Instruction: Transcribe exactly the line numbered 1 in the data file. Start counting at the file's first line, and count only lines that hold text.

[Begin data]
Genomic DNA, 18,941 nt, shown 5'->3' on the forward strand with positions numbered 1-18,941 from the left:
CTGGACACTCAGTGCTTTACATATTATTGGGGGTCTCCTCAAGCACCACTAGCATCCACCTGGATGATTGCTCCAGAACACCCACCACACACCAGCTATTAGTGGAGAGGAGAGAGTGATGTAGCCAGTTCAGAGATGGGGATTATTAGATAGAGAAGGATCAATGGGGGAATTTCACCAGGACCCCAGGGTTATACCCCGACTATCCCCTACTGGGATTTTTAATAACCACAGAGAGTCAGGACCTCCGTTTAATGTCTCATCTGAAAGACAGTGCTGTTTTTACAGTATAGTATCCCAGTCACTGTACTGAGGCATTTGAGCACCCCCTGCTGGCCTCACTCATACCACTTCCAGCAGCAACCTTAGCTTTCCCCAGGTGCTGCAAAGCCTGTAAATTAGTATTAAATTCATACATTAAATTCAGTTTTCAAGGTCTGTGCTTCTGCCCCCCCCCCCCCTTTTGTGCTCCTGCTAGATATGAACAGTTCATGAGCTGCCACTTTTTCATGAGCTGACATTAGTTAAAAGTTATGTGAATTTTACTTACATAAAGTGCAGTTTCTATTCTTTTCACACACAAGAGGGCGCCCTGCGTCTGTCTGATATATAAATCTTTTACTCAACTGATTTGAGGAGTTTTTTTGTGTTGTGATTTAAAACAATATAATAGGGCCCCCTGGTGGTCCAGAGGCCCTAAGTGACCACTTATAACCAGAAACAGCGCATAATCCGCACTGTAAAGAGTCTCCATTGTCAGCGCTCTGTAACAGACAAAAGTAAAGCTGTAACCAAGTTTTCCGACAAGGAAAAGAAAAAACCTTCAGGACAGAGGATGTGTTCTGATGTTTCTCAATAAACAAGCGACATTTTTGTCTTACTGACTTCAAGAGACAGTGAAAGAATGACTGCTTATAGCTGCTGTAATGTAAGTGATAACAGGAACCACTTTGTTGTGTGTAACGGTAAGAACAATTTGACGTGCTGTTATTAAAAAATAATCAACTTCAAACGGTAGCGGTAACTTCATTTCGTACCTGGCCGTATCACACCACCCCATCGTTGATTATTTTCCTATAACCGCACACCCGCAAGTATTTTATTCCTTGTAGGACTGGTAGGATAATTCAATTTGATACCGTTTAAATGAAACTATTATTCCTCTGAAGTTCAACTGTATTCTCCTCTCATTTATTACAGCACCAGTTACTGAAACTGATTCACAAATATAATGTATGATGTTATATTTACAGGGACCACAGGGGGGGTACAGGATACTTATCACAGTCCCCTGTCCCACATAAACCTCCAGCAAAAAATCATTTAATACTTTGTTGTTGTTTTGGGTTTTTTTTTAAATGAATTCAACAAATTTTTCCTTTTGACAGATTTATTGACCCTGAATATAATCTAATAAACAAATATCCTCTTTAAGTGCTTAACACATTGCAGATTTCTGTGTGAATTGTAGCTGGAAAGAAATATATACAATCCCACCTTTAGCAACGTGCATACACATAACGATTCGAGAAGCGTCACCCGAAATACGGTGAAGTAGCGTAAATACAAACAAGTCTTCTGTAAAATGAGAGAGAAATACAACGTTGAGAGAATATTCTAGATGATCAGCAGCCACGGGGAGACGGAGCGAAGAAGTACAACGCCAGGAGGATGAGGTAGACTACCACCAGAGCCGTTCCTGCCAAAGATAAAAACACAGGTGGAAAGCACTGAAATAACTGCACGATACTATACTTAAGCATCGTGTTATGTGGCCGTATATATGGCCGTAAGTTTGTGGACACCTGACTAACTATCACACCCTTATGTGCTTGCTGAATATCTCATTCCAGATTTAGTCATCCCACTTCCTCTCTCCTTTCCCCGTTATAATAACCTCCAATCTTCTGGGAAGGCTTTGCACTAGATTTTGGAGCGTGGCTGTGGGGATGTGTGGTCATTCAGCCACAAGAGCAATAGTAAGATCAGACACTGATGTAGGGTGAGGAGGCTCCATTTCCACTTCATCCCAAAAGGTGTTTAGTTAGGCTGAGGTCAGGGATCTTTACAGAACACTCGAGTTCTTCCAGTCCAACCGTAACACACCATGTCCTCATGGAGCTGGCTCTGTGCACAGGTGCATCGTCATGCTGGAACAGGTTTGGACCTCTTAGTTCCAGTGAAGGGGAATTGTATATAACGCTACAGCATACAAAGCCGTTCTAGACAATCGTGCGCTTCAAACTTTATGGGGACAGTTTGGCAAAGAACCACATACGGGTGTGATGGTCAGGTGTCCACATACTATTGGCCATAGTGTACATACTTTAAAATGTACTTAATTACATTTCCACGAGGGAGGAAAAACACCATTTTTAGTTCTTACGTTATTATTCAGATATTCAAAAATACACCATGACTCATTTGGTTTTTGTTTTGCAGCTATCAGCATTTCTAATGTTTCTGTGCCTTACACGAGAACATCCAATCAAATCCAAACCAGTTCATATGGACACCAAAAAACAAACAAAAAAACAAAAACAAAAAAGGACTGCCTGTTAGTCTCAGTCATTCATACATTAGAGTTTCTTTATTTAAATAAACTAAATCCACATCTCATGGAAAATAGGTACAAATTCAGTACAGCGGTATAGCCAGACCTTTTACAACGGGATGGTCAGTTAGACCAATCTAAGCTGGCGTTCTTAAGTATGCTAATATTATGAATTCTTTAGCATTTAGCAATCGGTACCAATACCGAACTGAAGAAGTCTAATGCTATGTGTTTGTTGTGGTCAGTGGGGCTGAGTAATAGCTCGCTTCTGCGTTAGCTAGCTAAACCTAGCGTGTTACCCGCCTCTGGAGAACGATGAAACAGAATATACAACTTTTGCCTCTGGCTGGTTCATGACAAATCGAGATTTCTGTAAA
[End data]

Genomic DNA, 18,941 nt, shown 5'->3' on the forward strand with positions numbered 1-18,941 from the left: